How would you feel if you were a party to a lawsuit and the judge was a Facebook friend of the other side’s attorney? Would you think the judge could be fair? What if it were a criminal case? Would that make a difference?
That is one of the questions being certified to the Supreme Court of Florida in the case Domville v. State of Florida, 38 Fla. L. Weekly D150a. Specifically, where the presiding judge in a criminal case has accepted the prosecutor assigned to the case as a Facebook “friend,” would a reasonably prudent person fear that he could not get a fair and impartial trial, so that the defendant’s motion for disqualification should be granted?
The Fourth District Court of Appeal determined that the underlying judge should have disqualified himself from the case, but has certified the question to the Supreme Court as a question of great public importance. It was noted by the judges who agreed with the majority opinion that “a person who accepts the responsibility of being a judge must also accept the limitations on personal freedom.” “Judges do not have the unfettered social freedom of teenagers.”
The reality is that most judges are friends with lawyers. They are lawyers themselves. They attend social events with lawyers all the time, but that is not always known by parties involved in litigation. So when does a friendship cross the line where the judge should recuse him/herself from a particular case?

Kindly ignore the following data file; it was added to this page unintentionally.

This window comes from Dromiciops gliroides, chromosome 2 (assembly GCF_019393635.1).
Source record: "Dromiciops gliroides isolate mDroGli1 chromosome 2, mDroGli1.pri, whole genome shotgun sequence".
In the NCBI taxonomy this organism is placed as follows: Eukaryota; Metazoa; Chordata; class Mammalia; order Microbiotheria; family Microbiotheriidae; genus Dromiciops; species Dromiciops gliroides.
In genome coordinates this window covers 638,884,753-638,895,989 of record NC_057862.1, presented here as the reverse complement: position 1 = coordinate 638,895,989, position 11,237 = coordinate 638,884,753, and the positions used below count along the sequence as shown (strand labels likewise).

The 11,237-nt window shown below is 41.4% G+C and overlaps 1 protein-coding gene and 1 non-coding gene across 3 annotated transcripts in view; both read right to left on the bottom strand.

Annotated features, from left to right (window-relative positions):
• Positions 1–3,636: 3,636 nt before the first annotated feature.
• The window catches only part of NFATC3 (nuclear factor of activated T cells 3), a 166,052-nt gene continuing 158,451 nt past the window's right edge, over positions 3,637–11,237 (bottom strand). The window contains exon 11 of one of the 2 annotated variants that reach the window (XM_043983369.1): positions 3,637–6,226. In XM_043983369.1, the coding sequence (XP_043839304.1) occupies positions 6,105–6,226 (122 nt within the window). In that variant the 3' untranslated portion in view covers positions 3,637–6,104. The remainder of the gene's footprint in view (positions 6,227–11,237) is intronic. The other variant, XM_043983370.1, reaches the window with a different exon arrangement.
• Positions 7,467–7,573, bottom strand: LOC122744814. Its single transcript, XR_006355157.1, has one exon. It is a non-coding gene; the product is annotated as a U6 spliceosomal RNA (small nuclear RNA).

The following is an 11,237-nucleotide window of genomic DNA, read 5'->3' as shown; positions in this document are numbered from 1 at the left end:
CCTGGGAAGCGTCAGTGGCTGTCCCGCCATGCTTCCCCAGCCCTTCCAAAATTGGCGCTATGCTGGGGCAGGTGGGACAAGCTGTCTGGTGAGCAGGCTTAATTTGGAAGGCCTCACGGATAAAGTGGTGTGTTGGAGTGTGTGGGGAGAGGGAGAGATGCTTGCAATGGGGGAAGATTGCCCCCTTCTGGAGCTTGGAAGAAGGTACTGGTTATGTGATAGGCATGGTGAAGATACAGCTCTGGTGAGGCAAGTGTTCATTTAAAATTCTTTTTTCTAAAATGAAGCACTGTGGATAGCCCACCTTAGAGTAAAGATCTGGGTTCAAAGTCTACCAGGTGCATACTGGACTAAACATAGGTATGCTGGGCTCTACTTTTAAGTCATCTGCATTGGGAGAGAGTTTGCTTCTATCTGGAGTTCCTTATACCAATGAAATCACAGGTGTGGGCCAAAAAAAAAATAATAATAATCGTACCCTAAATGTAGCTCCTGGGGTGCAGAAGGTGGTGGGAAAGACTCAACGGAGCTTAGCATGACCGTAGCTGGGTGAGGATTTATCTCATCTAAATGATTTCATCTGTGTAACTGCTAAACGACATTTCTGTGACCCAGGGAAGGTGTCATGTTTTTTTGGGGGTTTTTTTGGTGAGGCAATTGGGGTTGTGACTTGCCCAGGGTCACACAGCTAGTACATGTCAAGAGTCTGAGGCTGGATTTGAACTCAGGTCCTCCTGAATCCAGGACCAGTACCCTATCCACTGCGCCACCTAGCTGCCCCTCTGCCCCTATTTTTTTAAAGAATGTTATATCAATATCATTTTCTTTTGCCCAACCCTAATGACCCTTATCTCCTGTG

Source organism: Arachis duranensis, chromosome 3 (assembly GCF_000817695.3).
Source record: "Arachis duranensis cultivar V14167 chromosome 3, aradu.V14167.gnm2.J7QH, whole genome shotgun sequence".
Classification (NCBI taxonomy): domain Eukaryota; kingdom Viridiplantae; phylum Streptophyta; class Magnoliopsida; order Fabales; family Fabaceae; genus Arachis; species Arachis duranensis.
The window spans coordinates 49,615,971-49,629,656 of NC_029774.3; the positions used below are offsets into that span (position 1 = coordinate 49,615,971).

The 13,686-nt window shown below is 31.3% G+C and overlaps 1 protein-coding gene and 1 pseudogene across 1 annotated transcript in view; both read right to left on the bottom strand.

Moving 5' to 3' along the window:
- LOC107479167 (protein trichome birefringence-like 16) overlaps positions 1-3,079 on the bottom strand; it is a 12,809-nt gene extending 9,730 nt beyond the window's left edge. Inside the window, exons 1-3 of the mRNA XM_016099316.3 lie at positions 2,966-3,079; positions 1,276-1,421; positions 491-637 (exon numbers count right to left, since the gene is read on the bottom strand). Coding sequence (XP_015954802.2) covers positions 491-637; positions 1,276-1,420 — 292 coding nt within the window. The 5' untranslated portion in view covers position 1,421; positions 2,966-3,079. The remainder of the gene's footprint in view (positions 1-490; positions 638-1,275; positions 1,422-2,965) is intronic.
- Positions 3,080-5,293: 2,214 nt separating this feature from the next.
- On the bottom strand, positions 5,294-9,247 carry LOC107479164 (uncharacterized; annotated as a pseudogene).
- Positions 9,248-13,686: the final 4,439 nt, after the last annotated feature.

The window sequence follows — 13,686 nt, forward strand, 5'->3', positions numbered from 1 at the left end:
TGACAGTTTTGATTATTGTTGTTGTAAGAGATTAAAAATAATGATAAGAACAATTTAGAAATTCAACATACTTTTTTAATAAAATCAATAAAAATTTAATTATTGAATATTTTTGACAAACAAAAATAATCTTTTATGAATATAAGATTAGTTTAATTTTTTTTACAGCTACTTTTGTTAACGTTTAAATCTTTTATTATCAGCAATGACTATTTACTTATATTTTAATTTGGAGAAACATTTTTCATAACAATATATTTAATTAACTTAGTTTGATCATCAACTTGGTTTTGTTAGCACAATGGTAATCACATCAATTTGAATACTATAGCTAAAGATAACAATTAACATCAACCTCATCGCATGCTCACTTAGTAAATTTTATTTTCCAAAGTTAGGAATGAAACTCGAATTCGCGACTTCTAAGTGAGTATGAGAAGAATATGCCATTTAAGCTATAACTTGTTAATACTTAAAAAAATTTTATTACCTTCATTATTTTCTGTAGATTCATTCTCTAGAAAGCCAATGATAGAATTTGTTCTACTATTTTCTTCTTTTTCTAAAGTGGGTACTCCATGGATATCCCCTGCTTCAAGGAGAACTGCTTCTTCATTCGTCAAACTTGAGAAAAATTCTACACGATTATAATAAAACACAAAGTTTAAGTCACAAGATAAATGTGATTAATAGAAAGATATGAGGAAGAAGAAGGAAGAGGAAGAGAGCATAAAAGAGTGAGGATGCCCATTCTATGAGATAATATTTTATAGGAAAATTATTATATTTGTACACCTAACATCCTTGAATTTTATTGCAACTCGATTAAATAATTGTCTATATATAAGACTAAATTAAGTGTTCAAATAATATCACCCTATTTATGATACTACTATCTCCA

Most judges know the answer to that question and will recuse him/herself when they feel that their relationship with an attorney would not allow them to be fair and impartial to the other side. Judges recuse themselves from cases all the time for all sorts of reasons, including because of a relationship with a particular lawyer.
The only difference is with the advent of social media, you now have access to information that you may not have otherwise been privy to in the past. Nonetheless, Florida does have an ethical rule prohibiting judges from being Facebook friends with lawyers who may appear before them. Until the Supreme Court of Florida agrees to hear the question, however, the safest course of action for a judge is to not accept a friend request on Facebook.